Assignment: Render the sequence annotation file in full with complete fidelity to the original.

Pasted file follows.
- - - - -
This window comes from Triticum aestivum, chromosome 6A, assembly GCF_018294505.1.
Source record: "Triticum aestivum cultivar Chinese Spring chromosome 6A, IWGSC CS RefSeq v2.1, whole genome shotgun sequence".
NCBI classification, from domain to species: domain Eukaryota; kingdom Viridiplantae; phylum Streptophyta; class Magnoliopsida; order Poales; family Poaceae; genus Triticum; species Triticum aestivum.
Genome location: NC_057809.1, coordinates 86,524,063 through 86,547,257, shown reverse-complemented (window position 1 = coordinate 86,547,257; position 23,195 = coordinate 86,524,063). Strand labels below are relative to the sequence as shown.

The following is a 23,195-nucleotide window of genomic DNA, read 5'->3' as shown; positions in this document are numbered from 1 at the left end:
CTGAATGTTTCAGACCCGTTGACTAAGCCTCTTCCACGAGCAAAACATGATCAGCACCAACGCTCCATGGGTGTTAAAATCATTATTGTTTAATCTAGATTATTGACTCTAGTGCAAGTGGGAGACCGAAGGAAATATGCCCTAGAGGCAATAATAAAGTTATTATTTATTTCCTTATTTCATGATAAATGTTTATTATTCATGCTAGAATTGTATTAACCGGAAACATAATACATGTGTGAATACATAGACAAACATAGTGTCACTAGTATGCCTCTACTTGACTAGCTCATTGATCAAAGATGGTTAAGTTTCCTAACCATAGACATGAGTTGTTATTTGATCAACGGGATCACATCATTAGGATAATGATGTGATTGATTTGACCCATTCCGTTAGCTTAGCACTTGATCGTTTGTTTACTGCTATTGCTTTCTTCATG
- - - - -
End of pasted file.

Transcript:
This window comes from Triticum aestivum, chromosome 6A, assembly GCF_018294505.1.
Source record: "Triticum aestivum cultivar Chinese Spring chromosome 6A, IWGSC CS RefSeq v2.1, whole genome shotgun sequence".
NCBI classification, from domain to species: domain Eukaryota; kingdom Viridiplantae; phylum Streptophyta; class Magnoliopsida; order Poales; family Poaceae; genus Triticum; species Triticum aestivum.
Genome location: NC_057809.1, coordinates 86,524,063 through 86,547,257, shown reverse-complemented (window position 1 = coordinate 86,547,257; position 23,195 = coordinate 86,524,063). Strand labels below are relative to the sequence as shown.

The following is a 23,195-nucleotide window of genomic DNA, read 5'->3' as shown; positions in this document are numbered from 1 at the left end:
CTGAATGTTTCAGACCCGTTGACTAAGCCTCTTCCACGAGCAAAACATGATCAGCACCAACGCTCCATGGGTGTTAAAATCATTATTGTTTAATCTAGATTATTGACTCTAGTGCAAGTGGGAGACCGAAGGAAATATGCCCTAGAGGCAATAATAAAGTTATTATTTATTTCCTTATTTCATGATAAATGTTTATTATTCATGCTAGAATTGTATTAACCGGAAACATAATACATGTGTGAATACATAGACAAACATAGTGTCACTAGTATGCCTCTACTTGACTAGCTCATTGATCAAAGATGGTTAAGTTTCCTAACCATAGACATGAGTTGTTATTTGATCAACGGGATCACATCATTAGGATAATGATGTGATTGATTTGACCCATTCCGTTAGCTTAGCACTTGATCGTTTGTTTACTGCTATTGCTTTCTTCATG